US6305335Aug 7, 2000Oct 23, 2001O'toole Murray J.Compact light weight diesel engine
US7124716Jun 15, 2004Oct 24, 2006Mechanical Innovation, Inc.Internal combustion engine using opposed pistons
US7156056 *Jun 10, 2004Jan 2, 2007Achates Power, LlcTwo-cycle, opposed-piston internal combustion engine
US7360511Mar 17, 2006Apr 22, 2008Achates Power, Inc.Opposed piston engine
US7546819 *Aug 29, 2006Jun 16, 2009Achates Power.Two-stroke, opposed-piston internal combustion engine
US7549401 *Jun 10, 2005Jun 23, 2009Achates Power, Inc.Two-cycle, opposed-piston internal combustion engine
US7591235Mar 11, 2008Sep 22, 2009Achates Power, Inc.Opposed piston engine with piston compliance
US7784436 *Dec 20, 2006Aug 31, 2010Achates Power, Inc.Two-cycle, opposed-piston internal combustion engine
US7861679Sep 21, 2009Jan 4, 2011Achates Power, Inc.Cylinder and piston assemblies for opposed piston engines
US8087389 *Jun 22, 2009Jan 3, 2012Achates Power, Inc.Two-cycle, opposed-piston internal combustion engine
US8276552 *Dec 31, 2010Oct 2, 2012Achates Power, Inc.Opposed piston engine
US8281755Mar 12, 2008Oct 9, 2012Achates Power, Inc.Internal combustion engine with provision for lubricating pistons
US8286596 *Dec 8, 2011Oct 16, 2012Achates Power, Inc.Two-cycle, opposed-piston internal combustion engine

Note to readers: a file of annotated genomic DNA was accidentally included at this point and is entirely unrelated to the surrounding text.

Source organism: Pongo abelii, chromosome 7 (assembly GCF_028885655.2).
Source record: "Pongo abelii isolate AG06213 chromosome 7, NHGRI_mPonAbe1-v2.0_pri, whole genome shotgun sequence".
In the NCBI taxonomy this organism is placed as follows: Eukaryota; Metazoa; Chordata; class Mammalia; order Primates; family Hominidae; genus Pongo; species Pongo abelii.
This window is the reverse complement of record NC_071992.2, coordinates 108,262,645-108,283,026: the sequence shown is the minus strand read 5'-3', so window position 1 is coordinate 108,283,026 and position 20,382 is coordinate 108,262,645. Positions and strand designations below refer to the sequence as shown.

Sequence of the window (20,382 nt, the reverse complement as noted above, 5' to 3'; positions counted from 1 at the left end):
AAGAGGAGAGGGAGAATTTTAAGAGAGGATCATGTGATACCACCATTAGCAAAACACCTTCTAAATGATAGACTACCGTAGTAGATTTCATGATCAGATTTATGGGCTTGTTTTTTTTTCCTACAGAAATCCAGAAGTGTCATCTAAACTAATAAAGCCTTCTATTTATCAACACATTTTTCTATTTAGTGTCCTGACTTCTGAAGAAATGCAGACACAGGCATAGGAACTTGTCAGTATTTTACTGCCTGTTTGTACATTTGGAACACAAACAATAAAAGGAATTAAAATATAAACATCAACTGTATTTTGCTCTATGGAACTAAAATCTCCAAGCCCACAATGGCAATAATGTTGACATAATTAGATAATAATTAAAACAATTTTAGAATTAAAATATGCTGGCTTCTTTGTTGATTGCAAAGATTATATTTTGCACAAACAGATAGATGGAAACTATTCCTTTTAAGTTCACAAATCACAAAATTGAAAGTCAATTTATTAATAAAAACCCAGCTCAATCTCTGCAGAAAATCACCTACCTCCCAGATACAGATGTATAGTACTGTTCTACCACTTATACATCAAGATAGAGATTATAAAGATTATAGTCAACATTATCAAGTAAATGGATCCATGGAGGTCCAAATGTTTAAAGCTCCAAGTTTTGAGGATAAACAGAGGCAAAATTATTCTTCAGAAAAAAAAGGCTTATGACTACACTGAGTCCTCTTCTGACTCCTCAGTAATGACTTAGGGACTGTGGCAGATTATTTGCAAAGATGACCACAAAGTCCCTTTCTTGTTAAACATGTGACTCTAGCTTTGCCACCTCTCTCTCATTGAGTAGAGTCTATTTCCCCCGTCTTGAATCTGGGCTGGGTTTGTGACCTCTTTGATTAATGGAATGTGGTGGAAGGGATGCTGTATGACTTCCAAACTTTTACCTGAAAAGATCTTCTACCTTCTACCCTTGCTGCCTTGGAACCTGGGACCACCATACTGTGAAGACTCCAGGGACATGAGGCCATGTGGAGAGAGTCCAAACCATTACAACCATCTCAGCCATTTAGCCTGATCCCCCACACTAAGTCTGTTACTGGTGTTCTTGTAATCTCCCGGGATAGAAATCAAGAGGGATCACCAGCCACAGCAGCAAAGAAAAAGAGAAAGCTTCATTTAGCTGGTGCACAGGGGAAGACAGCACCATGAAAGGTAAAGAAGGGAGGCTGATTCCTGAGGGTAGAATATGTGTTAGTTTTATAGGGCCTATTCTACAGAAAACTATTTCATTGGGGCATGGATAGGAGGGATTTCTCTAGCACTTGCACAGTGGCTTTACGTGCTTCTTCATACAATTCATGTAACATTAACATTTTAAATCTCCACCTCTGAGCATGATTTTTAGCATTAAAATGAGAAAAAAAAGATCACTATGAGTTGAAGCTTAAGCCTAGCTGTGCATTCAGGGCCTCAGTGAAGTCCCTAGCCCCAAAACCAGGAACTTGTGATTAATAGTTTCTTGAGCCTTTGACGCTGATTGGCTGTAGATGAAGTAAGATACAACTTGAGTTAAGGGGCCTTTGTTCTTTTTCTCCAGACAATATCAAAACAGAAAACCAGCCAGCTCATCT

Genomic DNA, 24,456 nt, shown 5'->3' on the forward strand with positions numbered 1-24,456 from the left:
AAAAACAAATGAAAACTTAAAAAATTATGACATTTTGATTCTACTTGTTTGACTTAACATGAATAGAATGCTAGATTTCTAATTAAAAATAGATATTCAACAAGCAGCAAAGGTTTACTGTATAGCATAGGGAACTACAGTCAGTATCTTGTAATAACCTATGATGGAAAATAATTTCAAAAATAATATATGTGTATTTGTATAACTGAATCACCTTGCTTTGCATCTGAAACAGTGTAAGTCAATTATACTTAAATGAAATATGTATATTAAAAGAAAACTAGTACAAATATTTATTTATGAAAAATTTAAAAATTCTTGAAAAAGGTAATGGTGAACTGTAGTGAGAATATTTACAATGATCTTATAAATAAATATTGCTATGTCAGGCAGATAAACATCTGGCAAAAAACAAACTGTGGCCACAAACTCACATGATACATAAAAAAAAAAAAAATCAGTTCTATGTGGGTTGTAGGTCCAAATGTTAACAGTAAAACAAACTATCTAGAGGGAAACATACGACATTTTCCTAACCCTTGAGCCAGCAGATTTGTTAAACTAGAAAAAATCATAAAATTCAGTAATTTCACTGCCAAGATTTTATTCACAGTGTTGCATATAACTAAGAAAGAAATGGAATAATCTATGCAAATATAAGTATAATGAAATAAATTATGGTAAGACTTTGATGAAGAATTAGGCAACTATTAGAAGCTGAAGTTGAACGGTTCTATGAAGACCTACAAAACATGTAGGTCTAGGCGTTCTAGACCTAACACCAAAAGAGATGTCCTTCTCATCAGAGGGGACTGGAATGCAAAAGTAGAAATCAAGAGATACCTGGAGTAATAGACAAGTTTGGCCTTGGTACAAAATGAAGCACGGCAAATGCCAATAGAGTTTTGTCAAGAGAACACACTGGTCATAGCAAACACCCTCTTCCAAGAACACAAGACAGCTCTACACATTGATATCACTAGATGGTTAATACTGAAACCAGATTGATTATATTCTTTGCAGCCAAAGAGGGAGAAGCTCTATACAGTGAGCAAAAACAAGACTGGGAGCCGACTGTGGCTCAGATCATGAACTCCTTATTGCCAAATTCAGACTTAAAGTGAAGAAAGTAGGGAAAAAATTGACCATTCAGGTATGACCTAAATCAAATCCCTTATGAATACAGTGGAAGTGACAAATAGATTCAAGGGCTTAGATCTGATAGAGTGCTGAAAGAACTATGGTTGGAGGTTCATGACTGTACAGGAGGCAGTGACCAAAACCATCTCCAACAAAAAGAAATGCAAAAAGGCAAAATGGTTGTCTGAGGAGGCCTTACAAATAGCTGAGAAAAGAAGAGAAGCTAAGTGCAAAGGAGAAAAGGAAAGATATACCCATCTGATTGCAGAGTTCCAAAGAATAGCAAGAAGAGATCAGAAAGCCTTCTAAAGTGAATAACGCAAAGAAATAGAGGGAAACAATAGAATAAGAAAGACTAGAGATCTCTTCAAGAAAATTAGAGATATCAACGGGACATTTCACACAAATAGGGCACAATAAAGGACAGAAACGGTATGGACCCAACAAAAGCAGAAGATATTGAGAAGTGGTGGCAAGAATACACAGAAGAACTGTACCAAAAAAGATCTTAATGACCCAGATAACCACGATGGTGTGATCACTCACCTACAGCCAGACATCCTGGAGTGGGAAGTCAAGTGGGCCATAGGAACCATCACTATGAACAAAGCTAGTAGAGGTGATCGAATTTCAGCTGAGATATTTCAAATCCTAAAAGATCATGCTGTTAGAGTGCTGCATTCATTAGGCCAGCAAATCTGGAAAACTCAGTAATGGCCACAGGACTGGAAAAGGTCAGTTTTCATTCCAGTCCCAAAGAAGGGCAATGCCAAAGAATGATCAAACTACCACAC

US20120152185 *Dec 8, 2011Jun 21, 2012Achates Power, Inc.Two-cycle, opposed-piston internal combustion engine
DE10340670B4 *Sep 4, 2003Aug 20, 2009Valerij AlbrandtRotorenkolbenmotor
WO1995006197A2 *Aug 26, 1994Mar 2, 1995Alvin Lowi JrAdiabatic, two-stroke cycle engine
WO1996009465A1 *Sep 20, 1995Mar 28, 1996Alvin Lowi JrAdiabatic, two-stroke cycle engine having piston phasing and compression ratio control system
WO2003106827A1Oct 2, 2002Dec 24, 2003Gene BeverlyInternal combustion engine using opposed pistons
WO2012019656A1 *Dec 27, 2010Feb 16, 2012Formtech Technologies GmbhSwashplate motor
Classifications
U.S. Classification123/51.00B, 123/51.0BA, 74/57, 123/56.9
International ClassificationF01B3/04, F02B3/06, F02B3/00, F01B3/00
Cooperative ClassificationF02B3/06, F01B3/045
European ClassificationF01B3/04M